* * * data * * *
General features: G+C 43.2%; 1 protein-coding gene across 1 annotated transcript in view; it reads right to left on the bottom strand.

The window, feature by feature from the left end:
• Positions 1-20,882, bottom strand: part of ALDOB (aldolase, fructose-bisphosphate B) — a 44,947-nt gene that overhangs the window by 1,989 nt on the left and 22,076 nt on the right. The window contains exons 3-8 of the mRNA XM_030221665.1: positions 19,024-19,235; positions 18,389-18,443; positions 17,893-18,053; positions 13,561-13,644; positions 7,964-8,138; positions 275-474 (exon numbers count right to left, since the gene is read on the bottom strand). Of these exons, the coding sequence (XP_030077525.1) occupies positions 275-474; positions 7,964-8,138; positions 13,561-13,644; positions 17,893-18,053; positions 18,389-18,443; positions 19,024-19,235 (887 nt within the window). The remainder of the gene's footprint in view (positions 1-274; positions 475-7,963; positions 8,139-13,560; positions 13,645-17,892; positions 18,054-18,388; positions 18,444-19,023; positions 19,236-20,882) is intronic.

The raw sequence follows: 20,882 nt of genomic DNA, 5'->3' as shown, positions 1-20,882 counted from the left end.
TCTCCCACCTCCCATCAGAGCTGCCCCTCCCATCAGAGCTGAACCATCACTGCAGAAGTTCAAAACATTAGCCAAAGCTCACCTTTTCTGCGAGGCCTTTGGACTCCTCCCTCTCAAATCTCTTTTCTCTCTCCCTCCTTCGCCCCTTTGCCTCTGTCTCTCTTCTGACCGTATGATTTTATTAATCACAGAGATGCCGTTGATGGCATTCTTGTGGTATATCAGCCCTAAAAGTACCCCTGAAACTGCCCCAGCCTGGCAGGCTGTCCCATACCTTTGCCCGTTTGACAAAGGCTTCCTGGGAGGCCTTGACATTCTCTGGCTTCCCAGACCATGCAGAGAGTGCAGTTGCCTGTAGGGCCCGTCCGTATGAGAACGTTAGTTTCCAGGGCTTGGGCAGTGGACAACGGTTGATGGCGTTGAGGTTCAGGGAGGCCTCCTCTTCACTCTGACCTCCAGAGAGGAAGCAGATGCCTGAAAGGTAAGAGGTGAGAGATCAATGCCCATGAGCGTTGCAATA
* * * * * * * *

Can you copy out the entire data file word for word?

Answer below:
General features: G+C 43.2%; 1 protein-coding gene across 1 annotated transcript in view; it reads right to left on the bottom strand.

The window, feature by feature from the left end:
• Positions 1-20,882, bottom strand: part of ALDOB (aldolase, fructose-bisphosphate B) — a 44,947-nt gene that overhangs the window by 1,989 nt on the left and 22,076 nt on the right. The window contains exons 3-8 of the mRNA XM_030221665.1: positions 19,024-19,235; positions 18,389-18,443; positions 17,893-18,053; positions 13,561-13,644; positions 7,964-8,138; positions 275-474 (exon numbers count right to left, since the gene is read on the bottom strand). Of these exons, the coding sequence (XP_030077525.1) occupies positions 275-474; positions 7,964-8,138; positions 13,561-13,644; positions 17,893-18,053; positions 18,389-18,443; positions 19,024-19,235 (887 nt within the window). The remainder of the gene's footprint in view (positions 1-274; positions 475-7,963; positions 8,139-13,560; positions 13,645-17,892; positions 18,054-18,388; positions 18,444-19,023; positions 19,236-20,882) is intronic.

The raw sequence follows: 20,882 nt of genomic DNA, 5'->3' as shown, positions 1-20,882 counted from the left end.
TCTCCCACCTCCCATCAGAGCTGCCCCTCCCATCAGAGCTGAACCATCACTGCAGAAGTTCAAAACATTAGCCAAAGCTCACCTTTTCTGCGAGGCCTTTGGACTCCTCCCTCTCAAATCTCTTTTCTCTCTCCCTCCTTCGCCCCTTTGCCTCTGTCTCTCTTCTGACCGTATGATTTTATTAATCACAGAGATGCCGTTGATGGCATTCTTGTGGTATATCAGCCCTAAAAGTACCCCTGAAACTGCCCCAGCCTGGCAGGCTGTCCCATACCTTTGCCCGTTTGACAAAGGCTTCCTGGGAGGCCTTGACATTCTCTGGCTTCCCAGACCATGCAGAGAGTGCAGTTGCCTGTAGGGCCCGTCCGTATGAGAACGTTAGTTTCCAGGGCTTGGGCAGTGGACAACGGTTGATGGCGTTGAGGTTCAGGGAGGCCTCCTCTTCACTCTGACCTCCAGAGAGGAAGCAGATGCCTGAAAGGTAAGAGGTGAGAGATCAATGCCCATGAGCGTTGCAATA